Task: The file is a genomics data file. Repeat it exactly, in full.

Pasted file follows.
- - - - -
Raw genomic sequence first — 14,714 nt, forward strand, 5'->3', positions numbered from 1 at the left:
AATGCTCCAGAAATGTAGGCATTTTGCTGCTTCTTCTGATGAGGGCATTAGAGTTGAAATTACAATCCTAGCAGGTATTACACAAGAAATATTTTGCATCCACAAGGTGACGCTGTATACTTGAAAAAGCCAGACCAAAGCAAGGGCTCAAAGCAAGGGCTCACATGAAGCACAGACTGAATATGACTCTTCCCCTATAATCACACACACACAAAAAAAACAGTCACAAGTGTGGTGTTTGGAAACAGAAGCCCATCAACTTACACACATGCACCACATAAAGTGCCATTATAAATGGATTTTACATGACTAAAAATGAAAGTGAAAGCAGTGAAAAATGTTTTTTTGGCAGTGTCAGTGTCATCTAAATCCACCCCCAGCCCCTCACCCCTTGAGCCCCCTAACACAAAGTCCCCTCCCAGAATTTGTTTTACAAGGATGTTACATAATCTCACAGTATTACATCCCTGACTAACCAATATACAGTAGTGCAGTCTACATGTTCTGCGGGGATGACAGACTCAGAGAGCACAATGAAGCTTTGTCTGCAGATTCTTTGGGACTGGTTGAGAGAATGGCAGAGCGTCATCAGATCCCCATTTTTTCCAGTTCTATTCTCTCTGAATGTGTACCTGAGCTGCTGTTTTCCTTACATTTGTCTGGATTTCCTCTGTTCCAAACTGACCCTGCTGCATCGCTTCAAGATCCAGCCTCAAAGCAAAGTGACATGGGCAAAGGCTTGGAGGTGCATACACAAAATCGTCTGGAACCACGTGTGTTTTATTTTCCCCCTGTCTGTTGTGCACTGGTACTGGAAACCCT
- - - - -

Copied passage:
Raw genomic sequence first — 14,714 nt, forward strand, 5'->3', positions numbered from 1 at the left:
AATGCTCCAGAAATGTAGGCATTTTGCTGCTTCTTCTGATGAGGGCATTAGAGTTGAAATTACAATCCTAGCAGGTATTACACAAGAAATATTTTGCATCCACAAGGTGACGCTGTATACTTGAAAAAGCCAGACCAAAGCAAGGGCTCAAAGCAAGGGCTCACATGAAGCACAGACTGAATATGACTCTTCCCCTATAATCACACACACACAAAAAAAACAGTCACAAGTGTGGTGTTTGGAAACAGAAGCCCATCAACTTACACACATGCACCACATAAAGTGCCATTATAAATGGATTTTACATGACTAAAAATGAAAGTGAAAGCAGTGAAAAATGTTTTTTTGGCAGTGTCAGTGTCATCTAAATCCACCCCCAGCCCCTCACCCCTTGAGCCCCCTAACACAAAGTCCCCTCCCAGAATTTGTTTTACAAGGATGTTACATAATCTCACAGTATTACATCCCTGACTAACCAATATACAGTAGTGCAGTCTACATGTTCTGCGGGGATGACAGACTCAGAGAGCACAATGAAGCTTTGTCTGCAGATTCTTTGGGACTGGTTGAGAGAATGGCAGAGCGTCATCAGATCCCCATTTTTTCCAGTTCTATTCTCTCTGAATGTGTACCTGAGCTGCTGTTTTCCTTACATTTGTCTGGATTTCCTCTGTTCCAAACTGACCCTGCTGCATCGCTTCAAGATCCAGCCTCAAAGCAAAGTGACATGGGCAAAGGCTTGGAGGTGCATACACAAAATCGTCTGGAACCACGTGTGTTTTATTTTCCCCCTGTCTGTTGTGCACTGGTACTGGAAACCCT